Islamabad - France’s lone newspaper vendor of Pakistani origin, Akbar Ali, has been selling newspapers on the streets of Paris for the past 47 years. He only sells Le Monde. Ali is perhaps the last newspaper hawker in Paris who has been doing this job for such a long time. His funny headlines and humorous outbursts make people laugh. He has become a darling of Parisians. They enjoy listening to him whenever he ‘breaks’ news. They know it is fake, yet they enjoy his sense of humour and readily buy the paper from him.
Speaking to Gulf News, Ali said he works seven days a week and sells newspapers even on Sunday.
Parisians know exactly where to find him, at any hour.
“Usually, I sell papers in and around the Latin Quarter, and they spot me from a distance, pedaling my old bicycle to my fixed point and yelling news to them. I have almost become part of people’s daily life in those quarters.
Asked why he never thought of switching professions, Ali said “I have made friends, a large number of politicians, writers and eminent personalities. They know me by name and invite me for a drink or coffee. I can’t think of quiting this profession. I am the last newspaper street hawker of Paris,” said the 65-year-old French Pakistani.
Ali has come up with his own way of attracting Parisians to buy newspapers. “It is the fact I always announce fake headlines. By doing that, customers come to me, appreciate my style of selling, and it works!”
One famous scoop was the days when media had gone crazy with former US President Clinton’s affair with Monica Lewinsky, Ali startled those taking coffee at the historic Lipp, Flore or Deux Magots cafes by yelling “Monica’s pregnant by Bill Clinton! She got twins!”
Another hilarious scoop was about Dominic Strauss-Kahn’s molestation of an African woman in a New York hotel. Ali treated that scandal in following lines: “Strauss-Kahn was arrested ... he was with a goat!” On that day, I sold more than 500 copies of Le Monde, said Ali.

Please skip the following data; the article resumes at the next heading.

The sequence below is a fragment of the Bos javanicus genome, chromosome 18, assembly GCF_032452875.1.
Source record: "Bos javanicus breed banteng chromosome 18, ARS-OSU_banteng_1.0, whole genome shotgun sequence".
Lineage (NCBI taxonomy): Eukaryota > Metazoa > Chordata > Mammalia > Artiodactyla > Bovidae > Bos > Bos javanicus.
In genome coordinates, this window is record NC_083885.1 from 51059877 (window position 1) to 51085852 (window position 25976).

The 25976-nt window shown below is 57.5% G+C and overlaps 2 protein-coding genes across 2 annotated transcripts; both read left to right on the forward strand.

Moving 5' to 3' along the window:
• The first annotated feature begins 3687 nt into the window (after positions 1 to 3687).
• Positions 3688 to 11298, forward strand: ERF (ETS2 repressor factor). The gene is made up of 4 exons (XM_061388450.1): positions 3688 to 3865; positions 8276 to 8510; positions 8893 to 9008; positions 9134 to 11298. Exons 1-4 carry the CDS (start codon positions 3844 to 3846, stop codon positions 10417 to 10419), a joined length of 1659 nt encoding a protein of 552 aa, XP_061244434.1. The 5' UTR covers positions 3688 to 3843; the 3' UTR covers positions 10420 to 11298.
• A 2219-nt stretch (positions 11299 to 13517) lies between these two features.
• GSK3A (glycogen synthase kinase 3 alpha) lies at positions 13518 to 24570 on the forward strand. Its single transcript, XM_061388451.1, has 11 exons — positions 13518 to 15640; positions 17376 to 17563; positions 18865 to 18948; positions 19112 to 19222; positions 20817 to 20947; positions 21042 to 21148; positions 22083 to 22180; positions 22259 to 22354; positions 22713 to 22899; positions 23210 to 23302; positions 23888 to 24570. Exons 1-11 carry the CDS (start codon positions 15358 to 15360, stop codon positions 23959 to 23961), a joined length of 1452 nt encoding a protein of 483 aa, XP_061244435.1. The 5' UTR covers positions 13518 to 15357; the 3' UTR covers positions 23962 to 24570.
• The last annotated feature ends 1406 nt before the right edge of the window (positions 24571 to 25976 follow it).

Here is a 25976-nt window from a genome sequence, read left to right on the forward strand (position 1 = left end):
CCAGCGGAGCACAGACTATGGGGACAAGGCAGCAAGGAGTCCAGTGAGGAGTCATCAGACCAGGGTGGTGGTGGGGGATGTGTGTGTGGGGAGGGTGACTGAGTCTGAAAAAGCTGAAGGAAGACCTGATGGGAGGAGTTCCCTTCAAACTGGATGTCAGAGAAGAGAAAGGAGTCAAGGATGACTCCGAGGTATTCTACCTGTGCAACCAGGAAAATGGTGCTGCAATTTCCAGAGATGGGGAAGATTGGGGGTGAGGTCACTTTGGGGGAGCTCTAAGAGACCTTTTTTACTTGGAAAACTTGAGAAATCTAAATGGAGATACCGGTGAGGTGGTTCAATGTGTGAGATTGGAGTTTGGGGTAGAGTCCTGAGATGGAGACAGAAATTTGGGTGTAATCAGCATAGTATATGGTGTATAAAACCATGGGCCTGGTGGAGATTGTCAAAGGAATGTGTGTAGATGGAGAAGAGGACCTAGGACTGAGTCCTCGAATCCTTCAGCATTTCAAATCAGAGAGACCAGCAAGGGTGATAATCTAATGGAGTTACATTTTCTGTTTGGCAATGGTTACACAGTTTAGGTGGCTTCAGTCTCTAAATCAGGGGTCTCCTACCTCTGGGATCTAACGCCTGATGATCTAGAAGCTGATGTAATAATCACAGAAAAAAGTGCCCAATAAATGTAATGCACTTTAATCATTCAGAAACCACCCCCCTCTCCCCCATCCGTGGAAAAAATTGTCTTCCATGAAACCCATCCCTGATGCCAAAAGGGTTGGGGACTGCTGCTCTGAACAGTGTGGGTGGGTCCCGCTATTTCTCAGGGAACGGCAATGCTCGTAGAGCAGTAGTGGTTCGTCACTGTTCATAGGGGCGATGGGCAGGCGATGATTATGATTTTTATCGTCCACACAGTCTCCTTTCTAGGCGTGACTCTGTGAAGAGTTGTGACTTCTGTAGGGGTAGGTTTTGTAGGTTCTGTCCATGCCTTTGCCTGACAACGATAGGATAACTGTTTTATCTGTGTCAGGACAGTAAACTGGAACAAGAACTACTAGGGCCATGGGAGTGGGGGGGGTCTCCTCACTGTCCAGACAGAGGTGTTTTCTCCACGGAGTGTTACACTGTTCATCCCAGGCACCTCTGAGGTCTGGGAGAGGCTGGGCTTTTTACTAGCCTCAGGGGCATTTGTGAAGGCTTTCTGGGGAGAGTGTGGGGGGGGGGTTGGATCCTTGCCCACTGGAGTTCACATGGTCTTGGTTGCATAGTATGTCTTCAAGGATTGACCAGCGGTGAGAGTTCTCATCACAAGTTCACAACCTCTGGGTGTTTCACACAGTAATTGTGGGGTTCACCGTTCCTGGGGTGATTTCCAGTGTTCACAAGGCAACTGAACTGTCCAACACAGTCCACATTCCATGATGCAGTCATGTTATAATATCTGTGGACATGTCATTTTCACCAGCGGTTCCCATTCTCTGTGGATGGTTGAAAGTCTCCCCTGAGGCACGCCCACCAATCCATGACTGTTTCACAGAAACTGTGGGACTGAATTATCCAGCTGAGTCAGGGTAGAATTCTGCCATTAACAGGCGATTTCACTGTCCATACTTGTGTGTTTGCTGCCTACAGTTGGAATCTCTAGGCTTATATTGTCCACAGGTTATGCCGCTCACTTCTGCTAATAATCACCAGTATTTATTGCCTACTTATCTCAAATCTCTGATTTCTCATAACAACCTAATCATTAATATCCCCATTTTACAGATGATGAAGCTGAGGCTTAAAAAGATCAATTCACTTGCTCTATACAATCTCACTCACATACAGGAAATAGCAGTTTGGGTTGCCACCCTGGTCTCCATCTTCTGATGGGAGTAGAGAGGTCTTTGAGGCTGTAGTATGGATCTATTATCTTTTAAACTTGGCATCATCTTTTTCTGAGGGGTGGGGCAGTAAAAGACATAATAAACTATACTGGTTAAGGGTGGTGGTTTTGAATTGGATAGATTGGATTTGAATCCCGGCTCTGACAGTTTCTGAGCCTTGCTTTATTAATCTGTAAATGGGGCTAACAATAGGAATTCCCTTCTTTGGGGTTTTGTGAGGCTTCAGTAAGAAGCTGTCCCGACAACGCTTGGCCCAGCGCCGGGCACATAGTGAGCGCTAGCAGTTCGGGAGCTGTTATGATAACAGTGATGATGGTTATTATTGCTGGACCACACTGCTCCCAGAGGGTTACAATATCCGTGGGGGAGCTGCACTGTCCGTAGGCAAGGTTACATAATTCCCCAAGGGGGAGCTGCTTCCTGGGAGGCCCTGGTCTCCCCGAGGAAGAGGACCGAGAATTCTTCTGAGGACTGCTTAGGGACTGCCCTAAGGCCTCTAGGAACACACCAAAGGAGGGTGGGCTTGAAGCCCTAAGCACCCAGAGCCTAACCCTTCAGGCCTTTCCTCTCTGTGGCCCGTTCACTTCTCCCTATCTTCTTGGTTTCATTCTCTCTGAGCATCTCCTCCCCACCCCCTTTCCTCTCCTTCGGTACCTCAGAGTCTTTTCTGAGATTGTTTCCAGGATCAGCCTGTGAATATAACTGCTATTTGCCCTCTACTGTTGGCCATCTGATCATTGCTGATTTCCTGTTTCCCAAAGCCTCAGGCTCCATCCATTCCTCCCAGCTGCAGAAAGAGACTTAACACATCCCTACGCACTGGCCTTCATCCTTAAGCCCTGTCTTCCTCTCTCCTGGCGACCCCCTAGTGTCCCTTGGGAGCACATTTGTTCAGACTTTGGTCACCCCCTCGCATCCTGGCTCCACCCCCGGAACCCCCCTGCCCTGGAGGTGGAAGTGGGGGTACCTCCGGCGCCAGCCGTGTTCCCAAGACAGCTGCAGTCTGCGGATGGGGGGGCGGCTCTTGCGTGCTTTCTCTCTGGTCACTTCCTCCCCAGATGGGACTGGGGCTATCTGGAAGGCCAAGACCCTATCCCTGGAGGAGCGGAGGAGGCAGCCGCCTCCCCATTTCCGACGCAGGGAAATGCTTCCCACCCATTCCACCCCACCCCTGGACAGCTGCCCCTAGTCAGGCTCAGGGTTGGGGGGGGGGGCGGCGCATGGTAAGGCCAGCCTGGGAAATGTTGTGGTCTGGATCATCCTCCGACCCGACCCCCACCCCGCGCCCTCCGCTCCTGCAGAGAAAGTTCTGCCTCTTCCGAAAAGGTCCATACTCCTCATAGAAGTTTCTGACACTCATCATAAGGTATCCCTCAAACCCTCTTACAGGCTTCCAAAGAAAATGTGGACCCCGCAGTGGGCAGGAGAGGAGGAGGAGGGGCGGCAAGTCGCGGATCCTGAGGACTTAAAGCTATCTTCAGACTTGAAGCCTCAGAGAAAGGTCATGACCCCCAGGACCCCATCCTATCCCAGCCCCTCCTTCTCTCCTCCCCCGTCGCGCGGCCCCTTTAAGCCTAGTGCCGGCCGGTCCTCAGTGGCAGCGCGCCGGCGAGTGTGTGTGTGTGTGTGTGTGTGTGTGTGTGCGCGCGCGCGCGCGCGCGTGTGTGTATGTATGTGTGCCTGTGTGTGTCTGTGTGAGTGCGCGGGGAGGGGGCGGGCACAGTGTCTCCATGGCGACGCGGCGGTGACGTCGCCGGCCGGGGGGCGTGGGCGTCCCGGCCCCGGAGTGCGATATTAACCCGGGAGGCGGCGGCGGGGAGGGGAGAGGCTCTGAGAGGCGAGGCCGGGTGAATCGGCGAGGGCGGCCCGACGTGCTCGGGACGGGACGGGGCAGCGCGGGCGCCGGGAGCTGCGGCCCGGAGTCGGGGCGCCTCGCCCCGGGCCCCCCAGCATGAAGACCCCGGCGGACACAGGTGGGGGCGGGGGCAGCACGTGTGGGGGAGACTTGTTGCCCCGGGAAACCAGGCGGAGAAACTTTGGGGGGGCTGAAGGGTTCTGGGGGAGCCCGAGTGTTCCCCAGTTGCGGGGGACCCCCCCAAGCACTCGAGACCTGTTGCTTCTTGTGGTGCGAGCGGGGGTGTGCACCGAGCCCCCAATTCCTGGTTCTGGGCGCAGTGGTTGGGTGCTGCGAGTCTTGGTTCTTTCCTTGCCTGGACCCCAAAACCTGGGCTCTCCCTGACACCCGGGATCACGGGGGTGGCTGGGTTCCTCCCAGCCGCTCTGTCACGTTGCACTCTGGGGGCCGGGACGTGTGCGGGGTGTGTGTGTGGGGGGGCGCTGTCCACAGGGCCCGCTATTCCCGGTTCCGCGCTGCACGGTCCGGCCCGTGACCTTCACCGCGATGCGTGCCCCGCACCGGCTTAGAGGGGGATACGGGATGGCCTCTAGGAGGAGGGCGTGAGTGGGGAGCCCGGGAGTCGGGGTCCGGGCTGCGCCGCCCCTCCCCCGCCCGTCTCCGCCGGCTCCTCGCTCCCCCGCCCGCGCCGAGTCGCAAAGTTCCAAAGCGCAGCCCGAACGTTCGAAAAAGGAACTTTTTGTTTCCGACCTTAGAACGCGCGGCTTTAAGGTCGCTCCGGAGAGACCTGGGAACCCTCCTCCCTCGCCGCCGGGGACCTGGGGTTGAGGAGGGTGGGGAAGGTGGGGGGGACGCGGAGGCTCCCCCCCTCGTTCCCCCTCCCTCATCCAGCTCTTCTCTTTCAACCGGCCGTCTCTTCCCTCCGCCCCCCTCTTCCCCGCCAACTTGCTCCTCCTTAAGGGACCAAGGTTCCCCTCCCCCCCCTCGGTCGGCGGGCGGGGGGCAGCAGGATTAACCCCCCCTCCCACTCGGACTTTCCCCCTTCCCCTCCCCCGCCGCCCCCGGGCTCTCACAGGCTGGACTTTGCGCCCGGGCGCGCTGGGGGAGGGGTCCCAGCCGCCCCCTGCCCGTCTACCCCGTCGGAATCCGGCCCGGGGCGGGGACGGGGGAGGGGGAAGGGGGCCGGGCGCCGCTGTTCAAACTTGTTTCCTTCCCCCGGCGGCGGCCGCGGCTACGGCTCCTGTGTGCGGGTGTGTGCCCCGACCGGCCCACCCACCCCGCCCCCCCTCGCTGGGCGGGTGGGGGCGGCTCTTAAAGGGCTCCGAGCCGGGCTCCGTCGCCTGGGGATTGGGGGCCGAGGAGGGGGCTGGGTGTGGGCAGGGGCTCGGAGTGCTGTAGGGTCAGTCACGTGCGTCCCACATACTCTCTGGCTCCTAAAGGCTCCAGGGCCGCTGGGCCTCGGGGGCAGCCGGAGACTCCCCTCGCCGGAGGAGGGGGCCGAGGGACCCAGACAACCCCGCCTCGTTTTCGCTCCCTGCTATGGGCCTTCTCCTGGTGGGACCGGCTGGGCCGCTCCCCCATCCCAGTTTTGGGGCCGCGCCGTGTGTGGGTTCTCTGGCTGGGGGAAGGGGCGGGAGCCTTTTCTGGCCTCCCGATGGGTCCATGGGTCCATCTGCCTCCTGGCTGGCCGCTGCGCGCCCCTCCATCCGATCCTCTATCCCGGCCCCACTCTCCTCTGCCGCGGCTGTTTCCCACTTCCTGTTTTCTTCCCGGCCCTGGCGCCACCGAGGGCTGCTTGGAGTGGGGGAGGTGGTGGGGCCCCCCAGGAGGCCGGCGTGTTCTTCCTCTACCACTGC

However, he said the business of print is on the decline and most people read newspapers online. “I can sell only 50 newspapers a day. There was a time when I used to sell more than 250.”
Senior Media Researcher and an admirer of Ali, Jacques Rosselin told Gulf News that in France, like the rest of the world, people’s preference for online edition has contributed to a fall in print. Ali was born in Rawalpindi and spent his childhood there. He is married person with five sons. In 1972 Ali entered France on a tourist visa and then he met some people who helped him settle down there. To a question, he said being a Pakistani Muslim he faces problems sometimes but there are good people as well. He visits Pakistan off and on to see his mother. She is 92. “I go to Pakistan for two reasons: To see my mother and to release birds.”
Ali has written books, too, like “Je fais rire le monde mais le monde me fait pleurer (I Make the World Laugh, but the World Makes me Cry). The book is an autobiography and recounts his struggle against the odds and his poor background. Another is “La Fabuleuse Histoire du Vendeur de Journaux qui a Conquis le Monde” (The Fabulous Story of a Vendor of Newspapers who Conquered the World).